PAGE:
Before deciding on fingerings, it's important to know when hands can be lifted and when they have to sustain notes. Therefore, the first step in marking a hymn is marking the text for breathing.
Why is breathing important?
As I mentioned in the "Breathing" article, which I highly recommend reading again:
As organists, we are called upon to enhance the worship of our congregation. It is very important that we study the text of the hymns and strive through proper registration and "breathing" to share the spirit of these hymns with the congregation.
If we don't do this, the meaning of the hymn can be lost amid awkward breaks, as in the Silent Night example I shared in that article:
All is calm,Makes much more sense than:
all is bright round yon virgin mother and Child.
All is calm, all is brightProper phrasing, or breathing, can mean the difference between members of the congregation feeling and understanding the message of the hymn, or just singing along with the organ.
Round yon virgin mother and Child.
Hymn 296, "Our Father, by Whose Name"
With Mother's day and Father's day coming up in the United States, hymn 296, "Our Father, by Whose Name," is a good hymn to study, as it talks about parents, children, and love in the home.
In this lesson we will analyze the text of each verse and decide how we want to phrase the text. You can use the hymn in your hymnbook, or print out a copy, then place it in a binder. If you'd like to print it, follow the link to the search results, click on the title, allow the new window to load, then click on the printer icon on the left-hand side.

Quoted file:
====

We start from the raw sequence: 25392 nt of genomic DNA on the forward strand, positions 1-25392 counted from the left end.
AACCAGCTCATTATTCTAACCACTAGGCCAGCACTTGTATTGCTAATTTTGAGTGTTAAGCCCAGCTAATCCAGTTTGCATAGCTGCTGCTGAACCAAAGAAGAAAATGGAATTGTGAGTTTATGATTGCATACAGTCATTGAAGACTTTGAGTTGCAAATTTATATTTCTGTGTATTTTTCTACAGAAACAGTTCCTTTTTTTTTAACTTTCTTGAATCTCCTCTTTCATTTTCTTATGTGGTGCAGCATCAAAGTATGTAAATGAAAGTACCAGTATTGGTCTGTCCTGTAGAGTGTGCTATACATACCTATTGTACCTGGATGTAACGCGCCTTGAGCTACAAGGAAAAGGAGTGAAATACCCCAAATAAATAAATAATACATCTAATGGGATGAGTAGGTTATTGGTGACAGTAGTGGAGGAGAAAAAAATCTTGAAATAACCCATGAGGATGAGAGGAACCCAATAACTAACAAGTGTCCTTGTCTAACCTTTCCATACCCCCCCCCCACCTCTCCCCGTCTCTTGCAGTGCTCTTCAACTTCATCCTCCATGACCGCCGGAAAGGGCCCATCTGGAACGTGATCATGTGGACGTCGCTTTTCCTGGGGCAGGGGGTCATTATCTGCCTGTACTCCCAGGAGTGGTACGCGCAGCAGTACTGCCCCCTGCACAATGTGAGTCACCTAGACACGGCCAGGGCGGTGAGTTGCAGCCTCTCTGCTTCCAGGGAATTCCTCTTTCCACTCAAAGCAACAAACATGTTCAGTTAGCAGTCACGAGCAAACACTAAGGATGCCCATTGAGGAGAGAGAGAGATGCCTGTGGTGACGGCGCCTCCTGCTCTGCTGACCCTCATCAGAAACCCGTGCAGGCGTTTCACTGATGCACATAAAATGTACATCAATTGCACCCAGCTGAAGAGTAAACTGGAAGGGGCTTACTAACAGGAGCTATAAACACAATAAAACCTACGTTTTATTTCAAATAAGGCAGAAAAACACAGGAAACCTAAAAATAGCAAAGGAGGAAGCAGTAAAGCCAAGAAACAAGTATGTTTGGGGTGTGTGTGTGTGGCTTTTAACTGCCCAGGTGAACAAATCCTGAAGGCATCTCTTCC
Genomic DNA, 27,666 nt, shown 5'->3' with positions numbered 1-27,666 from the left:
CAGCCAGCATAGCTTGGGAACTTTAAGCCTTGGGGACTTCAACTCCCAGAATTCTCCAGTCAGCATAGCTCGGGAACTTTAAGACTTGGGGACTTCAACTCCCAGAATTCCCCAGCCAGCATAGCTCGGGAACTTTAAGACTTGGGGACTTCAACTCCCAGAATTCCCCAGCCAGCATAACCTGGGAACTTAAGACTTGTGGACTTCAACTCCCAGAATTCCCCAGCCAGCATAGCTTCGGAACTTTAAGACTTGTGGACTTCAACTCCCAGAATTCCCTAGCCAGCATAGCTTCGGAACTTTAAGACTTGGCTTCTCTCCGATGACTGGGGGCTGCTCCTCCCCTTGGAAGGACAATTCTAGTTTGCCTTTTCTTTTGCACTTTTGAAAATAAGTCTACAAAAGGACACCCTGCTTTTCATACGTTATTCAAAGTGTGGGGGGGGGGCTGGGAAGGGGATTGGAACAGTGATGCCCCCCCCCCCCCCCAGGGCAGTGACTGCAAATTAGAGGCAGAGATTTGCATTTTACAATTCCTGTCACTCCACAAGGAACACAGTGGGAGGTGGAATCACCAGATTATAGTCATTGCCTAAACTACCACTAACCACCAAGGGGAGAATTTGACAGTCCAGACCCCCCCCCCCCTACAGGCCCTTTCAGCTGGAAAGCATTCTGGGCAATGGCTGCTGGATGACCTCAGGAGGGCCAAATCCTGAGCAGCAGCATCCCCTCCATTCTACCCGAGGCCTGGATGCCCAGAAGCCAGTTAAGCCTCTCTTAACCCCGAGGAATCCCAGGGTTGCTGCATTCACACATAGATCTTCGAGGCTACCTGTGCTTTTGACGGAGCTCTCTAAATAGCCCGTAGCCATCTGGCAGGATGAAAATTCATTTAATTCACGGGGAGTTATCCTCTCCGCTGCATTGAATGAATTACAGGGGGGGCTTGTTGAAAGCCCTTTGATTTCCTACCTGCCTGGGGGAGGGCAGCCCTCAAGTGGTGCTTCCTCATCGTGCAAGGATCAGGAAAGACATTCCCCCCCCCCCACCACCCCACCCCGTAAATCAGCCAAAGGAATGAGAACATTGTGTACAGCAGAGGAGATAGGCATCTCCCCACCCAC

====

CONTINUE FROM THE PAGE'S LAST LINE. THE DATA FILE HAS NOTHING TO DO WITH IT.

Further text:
Read through the first verse and decide the phrasing that will best share the message of the hymn with the congregation. This hymn is more poetic in nature, so the phrasing is more difficult than some. Here is my example, but your interpretation may vary:
Our Father, [very brief break in just the right hand]
by whose name all fatherhood is known,
Who dost in love proclaim each family thine own,
Bless thou all parents,
With constant love as sentinel, The homes in which thy people dwell.
The congregation will most likely want to breathe after "name" and "proclaim," among other places. Keeping the tempo close to 96 will help them sing each phrase without having to take a breath.
This phrasing is all well and good, but how do you mark the hymn this way?
/ - A slant after a word means a brief break in the right hand
| - A line after a word means a complete break in hand and feet
— - A long dash (an em dash) after a word means no break, or you can swoop the line if you'd rather
This verse is pretty straightforward:
As thou thy Child didst fill with wisdom, love, and might,
To know and do thy will and teach thy ways aright,
Our children bless, in ev'ry place,
That they may all behold they face,
And, knowing thee, may grow in grace.
Our children bless, in ev'ry place, That they may all behold Thy face, /
And, knowing Thee, may grow in grace.
This verse can be interpreted a few different ways, but this is probably the simplest:
May thy strong Spirit bind our hearts in unity,
And help us each to find the love from self set free.
In all our hearts such love increase,
That ev'ry home, by this release,
May be the dwelling place of peace.
Choose this hymn or another one (or more) and mark it for breathing, keeping in mind the message of the hymn, in preparation for next week's lesson.
Continue practicing hymn 11, "What Was Witnessed in the Heavens?" and take the time to review the previous lessons, especially the ones dealing with manual technique.
Now that this hymn is marked for phrasing, or breathing, we know where we can lift our hand, and where we need to sustain the notes. Both of these things are essential when we decide on fingerings in part 3. We also know where we lift for one or more verses and sustain for one or more verses. With this knowledge we can continue on in our hymn preparation.
Continue on to Lesson 15: Marking a hymn, part 2.